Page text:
Bottom line, our conversations with investors suggest yields in the 20 – 25% context could be attractive enough to draw in marginal capital – although several investors noted that is reasonable for triple C risk excluding commodities. In short, we're not there yet.
The on-the-run WTI crude futures price just plunged to $27.27 (for the March contract) which is a new cycle low for black gold (below March's previous "This is the low" lows in January.) It should not be entirely surprising since US Energy credit risk has spiked once again to new record highs.
When it rains it pours...
Here is the one chart showing why the time to panic about Canadian banks may have finally arrived...
Overnight, one of the two rating agencies, Standard and Poors, came one step closer to that fateful moment of junking Glencore when it downgraded Glencore, however it decided to throw the company one last lifeline by keeping it at the very lowest investment grade rating, and instead of cutting it from BBB to single B or CCC where its CDS and bond yield implies the company should be trading, it kept it a BBB-.
The surge in credit risk across the global financial system is starting to get to the point where even Bill Miller will be forced to pay attention. With every central banker "all-in" with "whatever it takes" or "no limits" monetary policy, the fact that US, European, Chinese, Japanese, and Middle-East banks are all seeing credit risk spike should be a major concern to all...
"Why after several decades of 0% rates has the Japanese economy failed to respond? Why has the U.S. only averaged 2% real growth since the end of the Great Recession? “How’s it workin’ for ya?” – would be a curt, logical summary of the impotency of low interest rates to generate acceptable economic growth worldwide. "
While there may not be another 'energy' sector this cycle, our proverbial list of candidates includes lower quality high yield (ex-commodities) and commercial real estate (CRE). More broadly, the OCC's own examiners would also likely add asset-backed and auto loans to the list.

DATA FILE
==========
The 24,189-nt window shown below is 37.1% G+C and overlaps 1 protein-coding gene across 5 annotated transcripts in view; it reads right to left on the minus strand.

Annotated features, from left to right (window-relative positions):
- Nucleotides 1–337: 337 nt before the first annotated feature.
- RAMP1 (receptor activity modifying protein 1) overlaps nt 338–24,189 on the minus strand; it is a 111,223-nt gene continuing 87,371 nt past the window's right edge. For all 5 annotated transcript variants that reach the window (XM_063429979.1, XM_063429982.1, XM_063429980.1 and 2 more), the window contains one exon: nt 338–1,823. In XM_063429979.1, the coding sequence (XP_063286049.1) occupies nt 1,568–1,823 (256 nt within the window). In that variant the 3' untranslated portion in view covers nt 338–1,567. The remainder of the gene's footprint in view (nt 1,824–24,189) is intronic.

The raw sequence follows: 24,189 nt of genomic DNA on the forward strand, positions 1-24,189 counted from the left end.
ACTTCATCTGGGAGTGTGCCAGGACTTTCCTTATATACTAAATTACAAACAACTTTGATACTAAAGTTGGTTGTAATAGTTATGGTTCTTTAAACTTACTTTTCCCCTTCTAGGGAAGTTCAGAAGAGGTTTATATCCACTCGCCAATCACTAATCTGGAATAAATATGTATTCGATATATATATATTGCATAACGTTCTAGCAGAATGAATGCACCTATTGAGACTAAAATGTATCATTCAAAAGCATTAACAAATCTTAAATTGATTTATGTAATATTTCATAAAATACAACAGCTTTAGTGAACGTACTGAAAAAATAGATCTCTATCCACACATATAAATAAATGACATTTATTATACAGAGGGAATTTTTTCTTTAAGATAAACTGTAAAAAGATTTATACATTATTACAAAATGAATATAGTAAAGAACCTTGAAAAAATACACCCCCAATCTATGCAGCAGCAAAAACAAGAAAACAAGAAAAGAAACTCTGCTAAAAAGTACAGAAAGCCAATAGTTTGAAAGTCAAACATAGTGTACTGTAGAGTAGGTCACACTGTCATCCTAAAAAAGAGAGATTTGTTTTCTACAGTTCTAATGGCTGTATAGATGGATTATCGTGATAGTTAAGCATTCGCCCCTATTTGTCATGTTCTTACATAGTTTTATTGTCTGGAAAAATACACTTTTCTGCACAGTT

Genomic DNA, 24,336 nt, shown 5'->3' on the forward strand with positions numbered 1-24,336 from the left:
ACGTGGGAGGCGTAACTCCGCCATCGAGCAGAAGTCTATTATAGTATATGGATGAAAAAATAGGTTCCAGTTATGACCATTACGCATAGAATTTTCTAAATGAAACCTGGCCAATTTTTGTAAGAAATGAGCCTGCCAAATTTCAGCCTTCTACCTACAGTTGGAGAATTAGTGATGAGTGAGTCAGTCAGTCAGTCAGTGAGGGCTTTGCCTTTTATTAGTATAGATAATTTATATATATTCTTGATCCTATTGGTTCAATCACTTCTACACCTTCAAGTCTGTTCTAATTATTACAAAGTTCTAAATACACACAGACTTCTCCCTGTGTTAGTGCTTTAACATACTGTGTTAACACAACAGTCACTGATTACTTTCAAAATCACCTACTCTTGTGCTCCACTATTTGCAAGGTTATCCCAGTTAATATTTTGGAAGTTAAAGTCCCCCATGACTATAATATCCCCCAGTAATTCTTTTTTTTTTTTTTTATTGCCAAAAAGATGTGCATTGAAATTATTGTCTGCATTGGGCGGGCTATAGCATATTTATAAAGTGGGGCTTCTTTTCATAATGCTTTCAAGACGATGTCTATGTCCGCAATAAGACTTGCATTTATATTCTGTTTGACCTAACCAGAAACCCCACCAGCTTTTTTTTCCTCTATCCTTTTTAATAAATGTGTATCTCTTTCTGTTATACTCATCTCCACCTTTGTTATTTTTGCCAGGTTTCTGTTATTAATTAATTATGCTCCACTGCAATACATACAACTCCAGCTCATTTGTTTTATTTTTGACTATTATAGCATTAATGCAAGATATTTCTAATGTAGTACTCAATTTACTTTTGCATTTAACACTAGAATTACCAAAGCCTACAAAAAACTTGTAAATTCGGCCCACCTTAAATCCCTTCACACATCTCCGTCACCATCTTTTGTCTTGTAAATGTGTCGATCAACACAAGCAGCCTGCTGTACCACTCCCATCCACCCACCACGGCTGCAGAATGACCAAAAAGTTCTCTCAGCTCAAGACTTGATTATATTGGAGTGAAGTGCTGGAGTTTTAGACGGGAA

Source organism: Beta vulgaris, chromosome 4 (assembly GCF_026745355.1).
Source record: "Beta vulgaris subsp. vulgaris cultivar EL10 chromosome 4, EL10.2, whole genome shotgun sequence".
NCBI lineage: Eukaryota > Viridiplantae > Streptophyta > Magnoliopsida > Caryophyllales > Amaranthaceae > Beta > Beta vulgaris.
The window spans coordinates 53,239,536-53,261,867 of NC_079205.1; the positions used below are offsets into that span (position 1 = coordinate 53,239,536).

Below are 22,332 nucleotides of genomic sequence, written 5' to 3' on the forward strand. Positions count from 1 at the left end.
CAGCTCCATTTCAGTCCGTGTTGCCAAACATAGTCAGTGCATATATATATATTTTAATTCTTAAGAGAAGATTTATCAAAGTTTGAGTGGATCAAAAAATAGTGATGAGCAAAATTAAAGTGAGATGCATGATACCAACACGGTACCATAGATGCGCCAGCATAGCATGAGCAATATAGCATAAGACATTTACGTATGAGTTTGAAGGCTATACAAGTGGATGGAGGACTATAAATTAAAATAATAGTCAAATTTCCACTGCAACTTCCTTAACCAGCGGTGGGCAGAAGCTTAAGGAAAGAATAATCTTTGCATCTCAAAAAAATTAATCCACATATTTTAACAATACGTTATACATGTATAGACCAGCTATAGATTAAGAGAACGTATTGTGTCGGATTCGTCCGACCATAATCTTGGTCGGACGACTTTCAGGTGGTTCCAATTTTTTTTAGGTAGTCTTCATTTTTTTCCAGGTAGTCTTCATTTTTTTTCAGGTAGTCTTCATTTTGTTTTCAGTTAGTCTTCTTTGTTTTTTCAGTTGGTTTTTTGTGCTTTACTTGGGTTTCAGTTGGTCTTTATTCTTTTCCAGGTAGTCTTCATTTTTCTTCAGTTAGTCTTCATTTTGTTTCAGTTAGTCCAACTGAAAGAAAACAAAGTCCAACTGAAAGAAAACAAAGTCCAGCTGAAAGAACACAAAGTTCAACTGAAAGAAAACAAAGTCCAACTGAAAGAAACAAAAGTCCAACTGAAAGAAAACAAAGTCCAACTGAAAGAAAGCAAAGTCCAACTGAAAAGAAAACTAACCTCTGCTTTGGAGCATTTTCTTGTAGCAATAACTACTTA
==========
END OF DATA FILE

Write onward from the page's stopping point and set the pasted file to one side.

There will be two key themes for investors seeking to shake off the abysmal "as goes January" blues: buybacks, which are set to return in February, and central banks, which are poised to do absolutely nothing to calm investor nerves in the next 4 weeks.
While energy E&P companies were dropping like flies in 2015, credit rating agencies and banks have remained awfully quiet....
The real enemy of investors is not these fairly routine 10 or 20% downturns. The real enemy is the bear market that is associated with a recession or crisis, the one that knocks your equity block down by 40 or 50%. And actually it isn’t even the depth that is the real enemy. For most investors the enemy is time.
Moody's took the global energy sector to the woodshed, placing 175 global oil, gas and mining companies and groups on review for a downgrade due to a prolonged rout in global commodities prices that it says could remain depressed indefinitely. Here are the 69 US, 19 Canadian and 13 European companies (the full list of all global companies can be found here) that just Moody's black list, a grand total of 101 companies which now face a downgrade threat on just about $540 billion in total debt.
When the FOMC is deliberately manipulating asset prices and credit spreads... collateral damage is inevitable.